ECUADOR: Strike forces tax backdown

Issue 

BY SEAN HEALY

Ecuadorian President Gustavo Noboa has backed down on a June presidential decree to impose a 2% sales tax, after a two-day general strike on August 8-9 brought the South American country's economy to a standstill and tens of thousands of workers, farmers and urban poor into the streets of the main cities.

A constitutional tribunal had ruled the tax increase unconstitutional, but Noboa had been threatening to implement it anyway, claiming it was a condition of an International Monetary Fund package signed in April.

Speaking at Independence Day celebrations on August 11, Noboa said that he would implement harsh spending cuts instead of the tax.

On August 8 and 9, strikers took to the streets of the capital Quito, the port city of Guayaquil and other main towns in the small Andean country of 13 million, marching on government buildings and blockading major roads.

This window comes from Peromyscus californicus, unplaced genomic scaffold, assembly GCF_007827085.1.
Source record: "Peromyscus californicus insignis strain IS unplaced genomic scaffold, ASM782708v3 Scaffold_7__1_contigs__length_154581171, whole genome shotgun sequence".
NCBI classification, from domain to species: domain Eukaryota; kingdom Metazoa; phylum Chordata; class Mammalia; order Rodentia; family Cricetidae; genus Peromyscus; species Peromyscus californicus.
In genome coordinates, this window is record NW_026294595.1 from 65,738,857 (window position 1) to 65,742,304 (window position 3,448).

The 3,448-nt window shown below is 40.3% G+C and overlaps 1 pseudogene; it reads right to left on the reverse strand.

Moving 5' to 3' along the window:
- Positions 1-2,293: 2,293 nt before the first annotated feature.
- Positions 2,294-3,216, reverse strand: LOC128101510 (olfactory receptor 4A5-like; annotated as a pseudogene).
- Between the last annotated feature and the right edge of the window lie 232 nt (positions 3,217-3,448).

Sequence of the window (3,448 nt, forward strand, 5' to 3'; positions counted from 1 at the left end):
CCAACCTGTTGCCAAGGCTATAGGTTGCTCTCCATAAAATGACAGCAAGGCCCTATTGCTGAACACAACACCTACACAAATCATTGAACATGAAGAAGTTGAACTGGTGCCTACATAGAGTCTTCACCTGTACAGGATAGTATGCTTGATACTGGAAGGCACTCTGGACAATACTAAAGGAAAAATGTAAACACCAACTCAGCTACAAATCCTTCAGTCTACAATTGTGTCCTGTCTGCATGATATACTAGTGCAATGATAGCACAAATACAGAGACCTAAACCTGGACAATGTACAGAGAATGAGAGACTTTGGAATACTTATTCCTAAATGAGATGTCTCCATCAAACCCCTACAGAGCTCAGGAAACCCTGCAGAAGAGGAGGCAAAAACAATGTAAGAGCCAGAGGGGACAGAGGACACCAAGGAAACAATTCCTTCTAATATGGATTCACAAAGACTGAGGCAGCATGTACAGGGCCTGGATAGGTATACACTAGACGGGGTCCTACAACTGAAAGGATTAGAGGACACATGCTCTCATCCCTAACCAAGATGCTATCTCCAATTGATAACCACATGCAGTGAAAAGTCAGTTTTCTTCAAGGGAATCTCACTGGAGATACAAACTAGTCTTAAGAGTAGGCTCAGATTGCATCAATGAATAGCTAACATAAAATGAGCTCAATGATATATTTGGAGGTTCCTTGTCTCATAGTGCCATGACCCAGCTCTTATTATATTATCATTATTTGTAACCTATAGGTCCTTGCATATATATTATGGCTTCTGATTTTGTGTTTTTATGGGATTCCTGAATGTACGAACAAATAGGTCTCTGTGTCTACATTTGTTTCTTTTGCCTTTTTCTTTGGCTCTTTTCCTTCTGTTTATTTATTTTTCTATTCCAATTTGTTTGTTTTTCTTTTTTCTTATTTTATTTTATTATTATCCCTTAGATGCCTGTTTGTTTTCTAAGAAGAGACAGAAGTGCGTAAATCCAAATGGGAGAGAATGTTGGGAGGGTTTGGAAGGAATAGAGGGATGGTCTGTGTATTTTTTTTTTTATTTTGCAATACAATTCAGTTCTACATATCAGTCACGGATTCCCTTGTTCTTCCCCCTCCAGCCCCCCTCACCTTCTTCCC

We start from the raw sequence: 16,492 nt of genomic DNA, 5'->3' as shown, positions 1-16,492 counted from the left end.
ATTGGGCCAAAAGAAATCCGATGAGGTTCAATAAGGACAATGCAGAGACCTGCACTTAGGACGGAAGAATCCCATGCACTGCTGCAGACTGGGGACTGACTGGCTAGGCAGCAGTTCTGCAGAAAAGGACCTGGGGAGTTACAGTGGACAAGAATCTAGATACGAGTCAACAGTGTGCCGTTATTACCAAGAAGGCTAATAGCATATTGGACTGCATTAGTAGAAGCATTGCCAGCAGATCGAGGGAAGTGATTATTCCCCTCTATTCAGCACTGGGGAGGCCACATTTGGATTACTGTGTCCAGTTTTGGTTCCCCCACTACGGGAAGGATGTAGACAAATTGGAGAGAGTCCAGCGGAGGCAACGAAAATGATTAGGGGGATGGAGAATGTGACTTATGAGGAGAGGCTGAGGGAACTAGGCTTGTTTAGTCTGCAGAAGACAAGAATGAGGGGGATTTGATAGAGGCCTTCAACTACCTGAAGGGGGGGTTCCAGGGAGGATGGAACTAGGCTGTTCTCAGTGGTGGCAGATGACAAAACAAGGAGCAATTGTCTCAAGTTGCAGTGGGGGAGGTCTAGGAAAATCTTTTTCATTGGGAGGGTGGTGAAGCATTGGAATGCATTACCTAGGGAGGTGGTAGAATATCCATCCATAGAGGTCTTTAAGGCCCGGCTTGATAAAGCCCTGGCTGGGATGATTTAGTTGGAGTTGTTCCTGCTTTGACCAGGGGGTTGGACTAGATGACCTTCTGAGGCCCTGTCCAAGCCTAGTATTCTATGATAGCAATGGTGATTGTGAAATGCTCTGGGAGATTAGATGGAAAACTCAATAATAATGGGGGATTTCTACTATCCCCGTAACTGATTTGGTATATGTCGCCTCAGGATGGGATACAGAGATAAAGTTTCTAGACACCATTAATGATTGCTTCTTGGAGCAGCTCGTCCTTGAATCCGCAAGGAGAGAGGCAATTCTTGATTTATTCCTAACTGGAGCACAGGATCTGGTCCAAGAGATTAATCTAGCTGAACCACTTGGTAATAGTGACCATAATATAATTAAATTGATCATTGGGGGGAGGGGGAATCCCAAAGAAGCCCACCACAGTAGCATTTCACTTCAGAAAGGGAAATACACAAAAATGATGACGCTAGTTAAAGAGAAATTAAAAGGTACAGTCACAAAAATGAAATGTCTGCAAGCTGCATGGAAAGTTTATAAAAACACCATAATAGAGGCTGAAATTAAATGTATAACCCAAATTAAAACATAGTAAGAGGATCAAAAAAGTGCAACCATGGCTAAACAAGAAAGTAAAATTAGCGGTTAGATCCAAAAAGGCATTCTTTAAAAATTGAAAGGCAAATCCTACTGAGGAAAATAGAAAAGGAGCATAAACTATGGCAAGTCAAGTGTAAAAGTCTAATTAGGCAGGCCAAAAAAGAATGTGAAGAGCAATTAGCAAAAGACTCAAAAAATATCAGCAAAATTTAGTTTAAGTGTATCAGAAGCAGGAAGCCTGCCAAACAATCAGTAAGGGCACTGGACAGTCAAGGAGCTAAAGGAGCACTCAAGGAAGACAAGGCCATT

Security forces mobilised in heavy numbers, in Guayaquil using tear gas on a peaceful protest in front of the provincial government building. Elsewhere, police launched a brutal assault on a protest by university students.

Top of protesters' list of demands was opposition to the IMF-enforced austerity package, which includes privatisation of the electricity sector, bailouts of corrupt banks, cuts to social security and the dollarisation of the Ecuadorian economy.

Workers also called for an end to a controversial new oil pipeline, funded by big Western banks including Citibank, JP Morgan and Deutsche Bank, which would transport crude oil from the fragile eastern rainforests to the Pacific coast.

The general strike followed weeks of civil disobedience actions, protest marches and strikes. Protests will culminate in a National People's Assembly of Ecuador on August 18 in Quito.

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